The Effect of the Financial Aid Package on the Choice of a Selective College
This paper examines the effects of financial aid on the decision to attend a selective liberal arts college using data obtained from applicants accepted to Occidental College in 1989. Patterned after a similar empirical investigation by Ehrenberg and Sherman for accepted freshmen at Cornell in 1981, logit probabilities of enrollment equations are estimated based on (1) observable characteristics of the individual students, (2) the net costs of attending Occidental and the various alternative colleges under consideration (including the financial aid packages offered) and (3) other characteristics of these alternative colleges. The results, like Ehrenberg and Sherman's, indicate that relative tuition and scholarships affect the probability of enrollment for financial aid applicants, but that loans and work study assistance have no statistically significant effect. Non-financial aid applicants — a group not investigated by Ehrenberg and Sherman — are much less sensitive to relative cost considerations.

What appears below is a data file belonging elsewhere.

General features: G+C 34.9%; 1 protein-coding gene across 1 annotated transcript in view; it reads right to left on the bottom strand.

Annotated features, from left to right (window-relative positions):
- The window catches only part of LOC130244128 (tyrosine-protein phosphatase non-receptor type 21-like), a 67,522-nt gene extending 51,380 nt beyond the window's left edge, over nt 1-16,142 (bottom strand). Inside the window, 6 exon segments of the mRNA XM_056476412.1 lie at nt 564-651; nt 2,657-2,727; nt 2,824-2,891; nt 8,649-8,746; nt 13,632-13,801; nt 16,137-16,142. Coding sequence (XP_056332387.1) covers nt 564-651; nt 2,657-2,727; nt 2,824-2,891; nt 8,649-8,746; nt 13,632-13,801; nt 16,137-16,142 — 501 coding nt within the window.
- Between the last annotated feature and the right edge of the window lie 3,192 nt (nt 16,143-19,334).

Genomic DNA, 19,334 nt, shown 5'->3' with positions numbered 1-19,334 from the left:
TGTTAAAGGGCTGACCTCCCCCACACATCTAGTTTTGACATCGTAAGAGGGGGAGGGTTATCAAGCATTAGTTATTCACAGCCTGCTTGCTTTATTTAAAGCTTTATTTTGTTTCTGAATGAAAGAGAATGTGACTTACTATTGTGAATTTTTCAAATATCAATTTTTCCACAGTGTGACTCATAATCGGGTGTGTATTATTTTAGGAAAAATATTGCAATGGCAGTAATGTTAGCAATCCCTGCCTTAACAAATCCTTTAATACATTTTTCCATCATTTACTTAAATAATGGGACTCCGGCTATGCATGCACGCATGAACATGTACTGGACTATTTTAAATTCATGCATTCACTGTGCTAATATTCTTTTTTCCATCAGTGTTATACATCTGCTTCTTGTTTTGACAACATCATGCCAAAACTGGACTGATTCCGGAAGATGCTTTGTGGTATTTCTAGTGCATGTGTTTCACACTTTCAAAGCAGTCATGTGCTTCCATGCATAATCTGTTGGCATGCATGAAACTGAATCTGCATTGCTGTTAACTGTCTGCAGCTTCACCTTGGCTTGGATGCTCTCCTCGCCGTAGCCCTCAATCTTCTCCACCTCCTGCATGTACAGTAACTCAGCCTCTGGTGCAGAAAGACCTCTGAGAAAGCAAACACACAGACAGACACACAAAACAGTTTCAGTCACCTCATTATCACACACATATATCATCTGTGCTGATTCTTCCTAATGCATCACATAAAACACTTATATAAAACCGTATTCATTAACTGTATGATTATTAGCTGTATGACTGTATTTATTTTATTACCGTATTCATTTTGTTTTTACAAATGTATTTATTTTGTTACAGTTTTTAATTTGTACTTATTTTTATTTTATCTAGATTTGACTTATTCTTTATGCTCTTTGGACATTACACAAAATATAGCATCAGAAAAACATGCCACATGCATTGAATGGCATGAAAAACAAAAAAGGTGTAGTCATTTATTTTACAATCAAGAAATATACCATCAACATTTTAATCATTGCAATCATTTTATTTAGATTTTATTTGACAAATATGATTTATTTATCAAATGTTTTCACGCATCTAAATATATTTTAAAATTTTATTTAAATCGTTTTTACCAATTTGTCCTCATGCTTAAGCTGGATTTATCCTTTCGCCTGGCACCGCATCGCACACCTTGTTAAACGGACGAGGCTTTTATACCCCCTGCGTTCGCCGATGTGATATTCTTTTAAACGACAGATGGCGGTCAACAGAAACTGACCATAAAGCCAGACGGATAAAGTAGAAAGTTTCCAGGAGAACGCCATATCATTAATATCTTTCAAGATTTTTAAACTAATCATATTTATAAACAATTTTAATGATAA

A. H. Studenmund, Thomas Slobko, and Robert L. Moore. "The Effect of the Financial Aid Package on the Choice of a Selective College" Economics of Education Review 10.4 (1991): 311-321.